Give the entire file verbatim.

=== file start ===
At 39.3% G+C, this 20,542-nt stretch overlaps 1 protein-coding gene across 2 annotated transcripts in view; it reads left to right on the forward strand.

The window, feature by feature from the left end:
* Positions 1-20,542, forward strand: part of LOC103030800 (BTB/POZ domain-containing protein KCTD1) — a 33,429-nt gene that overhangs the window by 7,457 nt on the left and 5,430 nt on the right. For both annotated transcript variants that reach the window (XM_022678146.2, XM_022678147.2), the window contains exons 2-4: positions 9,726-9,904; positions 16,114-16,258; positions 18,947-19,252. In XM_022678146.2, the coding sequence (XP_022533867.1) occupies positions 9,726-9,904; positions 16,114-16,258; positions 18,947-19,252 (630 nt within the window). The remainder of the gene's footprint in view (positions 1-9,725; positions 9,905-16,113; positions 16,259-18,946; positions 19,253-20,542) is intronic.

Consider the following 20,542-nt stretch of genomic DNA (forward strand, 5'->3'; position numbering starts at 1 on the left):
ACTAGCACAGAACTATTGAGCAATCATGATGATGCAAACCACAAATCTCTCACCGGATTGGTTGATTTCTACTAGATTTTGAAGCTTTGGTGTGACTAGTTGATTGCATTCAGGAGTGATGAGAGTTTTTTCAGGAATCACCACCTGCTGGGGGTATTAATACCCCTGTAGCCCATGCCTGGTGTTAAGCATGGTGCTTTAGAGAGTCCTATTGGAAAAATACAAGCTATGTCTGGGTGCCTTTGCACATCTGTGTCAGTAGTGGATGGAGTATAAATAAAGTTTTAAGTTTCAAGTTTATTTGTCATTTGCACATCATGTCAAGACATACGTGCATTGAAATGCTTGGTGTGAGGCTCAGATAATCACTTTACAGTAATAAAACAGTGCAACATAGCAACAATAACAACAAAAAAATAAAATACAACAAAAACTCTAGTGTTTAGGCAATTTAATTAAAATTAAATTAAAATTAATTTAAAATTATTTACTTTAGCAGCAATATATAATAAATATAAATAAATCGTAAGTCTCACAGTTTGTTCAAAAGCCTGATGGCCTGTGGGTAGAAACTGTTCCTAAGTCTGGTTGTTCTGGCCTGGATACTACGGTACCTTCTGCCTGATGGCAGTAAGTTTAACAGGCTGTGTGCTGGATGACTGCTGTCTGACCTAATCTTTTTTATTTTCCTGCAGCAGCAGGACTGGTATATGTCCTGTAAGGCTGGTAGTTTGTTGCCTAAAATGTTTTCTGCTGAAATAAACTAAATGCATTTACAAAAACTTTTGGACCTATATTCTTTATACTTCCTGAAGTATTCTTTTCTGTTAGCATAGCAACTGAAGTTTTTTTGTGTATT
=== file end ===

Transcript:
At 39.3% G+C, this 20,542-nt stretch overlaps 1 protein-coding gene across 2 annotated transcripts in view; it reads left to right on the forward strand.

The window, feature by feature from the left end:
* Positions 1-20,542, forward strand: part of LOC103030800 (BTB/POZ domain-containing protein KCTD1) — a 33,429-nt gene that overhangs the window by 7,457 nt on the left and 5,430 nt on the right. For both annotated transcript variants that reach the window (XM_022678146.2, XM_022678147.2), the window contains exons 2-4: positions 9,726-9,904; positions 16,114-16,258; positions 18,947-19,252. In XM_022678146.2, the coding sequence (XP_022533867.1) occupies positions 9,726-9,904; positions 16,114-16,258; positions 18,947-19,252 (630 nt within the window). The remainder of the gene's footprint in view (positions 1-9,725; positions 9,905-16,113; positions 16,259-18,946; positions 19,253-20,542) is intronic.

Consider the following 20,542-nt stretch of genomic DNA (forward strand, 5'->3'; position numbering starts at 1 on the left):
ACTAGCACAGAACTATTGAGCAATCATGATGATGCAAACCACAAATCTCTCACCGGATTGGTTGATTTCTACTAGATTTTGAAGCTTTGGTGTGACTAGTTGATTGCATTCAGGAGTGATGAGAGTTTTTTCAGGAATCACCACCTGCTGGGGGTATTAATACCCCTGTAGCCCATGCCTGGTGTTAAGCATGGTGCTTTAGAGAGTCCTATTGGAAAAATACAAGCTATGTCTGGGTGCCTTTGCACATCTGTGTCAGTAGTGGATGGAGTATAAATAAAGTTTTAAGTTTCAAGTTTATTTGTCATTTGCACATCATGTCAAGACATACGTGCATTGAAATGCTTGGTGTGAGGCTCAGATAATCACTTTACAGTAATAAAACAGTGCAACATAGCAACAATAACAACAAAAAAATAAAATACAACAAAAACTCTAGTGTTTAGGCAATTTAATTAAAATTAAATTAAAATTAATTTAAAATTATTTACTTTAGCAGCAATATATAATAAATATAAATAAATCGTAAGTCTCACAGTTTGTTCAAAAGCCTGATGGCCTGTGGGTAGAAACTGTTCCTAAGTCTGGTTGTTCTGGCCTGGATACTACGGTACCTTCTGCCTGATGGCAGTAAGTTTAACAGGCTGTGTGCTGGATGACTGCTGTCTGACCTAATCTTTTTTATTTTCCTGCAGCAGCAGGACTGGTATATGTCCTGTAAGGCTGGTAGTTTGTTGCCTAAAATGTTTTCTGCTGAAATAAACTAAATGCATTTACAAAAACTTTTGGACCTATATTCTTTATACTTCCTGAAGTATTCTTTTCTGTTAGCATAGCAACTGAAGTTTTTTTGTGTATT